Now what for Carmelo Anthony? Denver?

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A trade between Denver and New Jersey for Carmelo Anthony always made sense — for Denver and New Jersey. Anthony never seemed all that interested, the fact he wanted to meet with Nets owner Mikhail Prokhorov to be sold on the team does not make him sound like a guy who wanted to go there. Meanwhile the drama dragged on and on and on….

Until Wednesday afternoon, when Nets owner Mikhail Prokhorov killed it. He told the Nets management to walk away from the deal, that the costs had of making the deal had become too high.

What this sounds like to me is a face-saving deal:

Anthony never really wanted to go to New Jersey, but Anthony does not like to play the bad guy (as Alan Hahn of Newsday noted). By handling it this way Prokhorov gets to keep some dignity. This way, he’s the one doing the breaking up, not the one getting dumped. He gets to sound like the hard a– Russian rather than the guy who could not win the free agent again (he had enough of that last summer).

So now what? Who is left to chase ‘Melo?

Here is a list of teams where Carmelo Anthony may land:

• The New York Knicks. Knicks fans, come on down, you’re the next contestants on “Is The Price Right for Denver?” As distasteful as it may be for the Nuggets front office, this may be the best deal they can get. Especially if New York is the only place that Anthony will sign an extension.

If Knicks GM Donnie Walsh can trade Anthony Randolph for a 2012 first round pick (as is expected), then the rules allow them to trade their 2011 and 2013 first round picks (even though they did not have a 2010 pick). The package likely would be something like Danilo Gallinari, Wilson Chandler, the body and expiring contract of Eddy Curry, and a first-round pick or two.

The Nuggets were right to like a deal that involved Derrick Favors more, but this gets them a couple of quality players, a couple picks and payroll savings next year. That’s not terrible.

• The New Jersey Nets… Prokhorov was bluffing. It doesn’t seem likely, but it a possibility. If Anthony was willing to go to the Nets but the Nuggets kept pushing and overplayed their hand — “You have to take Renaldo Balkman or the deal is off!” — this is the way to call that bluff. Make the Nuggets accept your terms, which is still better than any other offer. And it could happen, in a couple of weeks the Nuggets might call the Nets back and accept lesser terms.

Of course, this theory depends on Anthony actually wanting to go to New Jersey. Wanting it bad enough that this stunt doesn’t frighten him off. Yes, that is possible, but I wouldn’t bet the kids’ college fund on it.

• The Chicago Bulls. They were in the bidding last summer but pulled out. However CAA power broker William Wesley is reportedly headed to Chicago to try and convince them to get back in the game. The Bulls might be willing to talk but they have no incentive to up the offer from the Luol Deng based one the Nuggets already soundly rejected. The Bulls are not about to give up Joakim Noah, especially not now. It would be quite a loss of face for Denver to come crawling back to this deal.

• The Denver Nuggets: They could play hardball. They could dare Carmelo Anthony to not sign the three-year, $65 million extension on the table and take his chances as a free agent under a new Collective Bargaining Agreement. Basically, call his bluff. See if he’s willing to lose $10 million or more. Anthony has said he wants to sign an extension and have a deal under this CBA, he’s comfortable in Denver, so maybe he’ll cave.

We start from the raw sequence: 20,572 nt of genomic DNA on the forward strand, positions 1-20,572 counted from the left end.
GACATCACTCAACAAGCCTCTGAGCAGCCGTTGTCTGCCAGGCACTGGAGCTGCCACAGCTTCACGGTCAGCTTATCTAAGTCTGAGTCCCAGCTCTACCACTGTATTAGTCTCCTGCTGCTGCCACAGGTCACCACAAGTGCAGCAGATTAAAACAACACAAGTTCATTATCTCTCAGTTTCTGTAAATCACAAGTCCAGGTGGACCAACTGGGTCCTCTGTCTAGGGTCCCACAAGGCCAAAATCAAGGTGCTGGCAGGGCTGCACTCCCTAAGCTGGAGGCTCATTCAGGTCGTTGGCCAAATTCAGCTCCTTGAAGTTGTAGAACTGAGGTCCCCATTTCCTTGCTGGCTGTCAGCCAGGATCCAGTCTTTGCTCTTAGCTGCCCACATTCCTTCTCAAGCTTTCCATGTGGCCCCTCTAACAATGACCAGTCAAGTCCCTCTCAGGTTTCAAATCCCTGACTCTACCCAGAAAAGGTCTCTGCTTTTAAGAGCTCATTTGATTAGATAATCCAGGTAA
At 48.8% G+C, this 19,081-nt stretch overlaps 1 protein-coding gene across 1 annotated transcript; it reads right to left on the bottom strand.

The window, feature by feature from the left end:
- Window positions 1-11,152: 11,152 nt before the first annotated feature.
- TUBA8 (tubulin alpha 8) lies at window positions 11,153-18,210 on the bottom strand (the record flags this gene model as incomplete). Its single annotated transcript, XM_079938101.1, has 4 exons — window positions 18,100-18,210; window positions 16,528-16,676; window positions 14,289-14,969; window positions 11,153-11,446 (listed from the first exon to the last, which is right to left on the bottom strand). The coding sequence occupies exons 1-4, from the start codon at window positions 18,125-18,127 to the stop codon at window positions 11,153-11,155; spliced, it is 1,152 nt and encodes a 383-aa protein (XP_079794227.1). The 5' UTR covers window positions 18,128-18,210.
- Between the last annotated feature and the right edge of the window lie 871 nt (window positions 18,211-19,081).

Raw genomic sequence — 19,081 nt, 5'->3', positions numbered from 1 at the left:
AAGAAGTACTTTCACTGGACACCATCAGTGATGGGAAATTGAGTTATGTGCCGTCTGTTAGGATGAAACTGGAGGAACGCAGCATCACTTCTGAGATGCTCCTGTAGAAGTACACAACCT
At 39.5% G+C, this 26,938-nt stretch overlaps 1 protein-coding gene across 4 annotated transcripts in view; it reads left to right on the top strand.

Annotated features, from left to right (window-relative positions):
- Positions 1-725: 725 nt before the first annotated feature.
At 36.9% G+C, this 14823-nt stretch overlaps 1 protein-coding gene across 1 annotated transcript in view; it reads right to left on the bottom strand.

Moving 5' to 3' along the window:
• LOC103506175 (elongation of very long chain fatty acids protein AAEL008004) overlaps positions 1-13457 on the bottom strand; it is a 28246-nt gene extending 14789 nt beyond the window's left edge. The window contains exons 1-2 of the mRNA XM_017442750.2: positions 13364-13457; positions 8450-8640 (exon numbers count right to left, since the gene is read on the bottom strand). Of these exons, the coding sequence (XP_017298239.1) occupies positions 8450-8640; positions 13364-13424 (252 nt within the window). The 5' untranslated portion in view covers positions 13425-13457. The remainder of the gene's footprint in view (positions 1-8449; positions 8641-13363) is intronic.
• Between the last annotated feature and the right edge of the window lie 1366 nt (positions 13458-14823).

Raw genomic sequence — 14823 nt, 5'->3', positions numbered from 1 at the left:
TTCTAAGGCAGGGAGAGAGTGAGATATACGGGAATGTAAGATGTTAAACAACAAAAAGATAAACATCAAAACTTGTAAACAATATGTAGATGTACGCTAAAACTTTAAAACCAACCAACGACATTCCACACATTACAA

Not likely. He’s still gong to make at least $50 million on a new deal wherever it is, which should be enough to live on. If he wants out, he wants out. This strategy also carries big risks for Denver — if he does leave as a free agent the Nuggets get nothing in return. They are Cleveland or Toronto. That seems too big a risk, they need to get something back for losing their star.

• The Dallas Mavericks: Mark Cuban has said he wants to get in on the bidding if it comes to “rent-a-Melo.” And by rent-a-Melo we mean Dallas doesn’t care if he signs the extension or not, they would be happy to rent him for the remainder of this season to try and win a title.

Denver could get an up-and-coming young player like Rodrigue Beaubois and save money on the expiring deal of Caron Butler (who is already out for the year with knee surgery). Dallas would also have to send picks and other players. It’s really not as good as what the Knicks can offer, but if you want to spite the Knicks and Melo…

• The Rockets: They have wanted to step in as part of the rent-a-Melo portion of the bidding as well (giving them the chance to woo him for the long term). The Rockets have Yao Ming’s expiring contract, a lot of good role players — Kevin Martin, Shane Battier and others — and have a pick or two to send. But right now they are well out of the playoffs and bringing in Anthony means they likely only move up the seven seed at best, to face a team like the Lakers or Mavericks in the first round. Is that worth what would be given up?

Fast start, LeBron James enough for Cavaliers to hold on to win, even series

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For the first time in 11 days, we had an NBA playoff game that finished with a single-digit margin. Barely.

It didn’t look like it would be early — Boston missed lay-ups and dunks all through the first quarter, LeBron James was being LeBron James, and the Cavaliers had a 16 point first quarter lead. It was 15 at the half.

But these Celtics would not go quietly.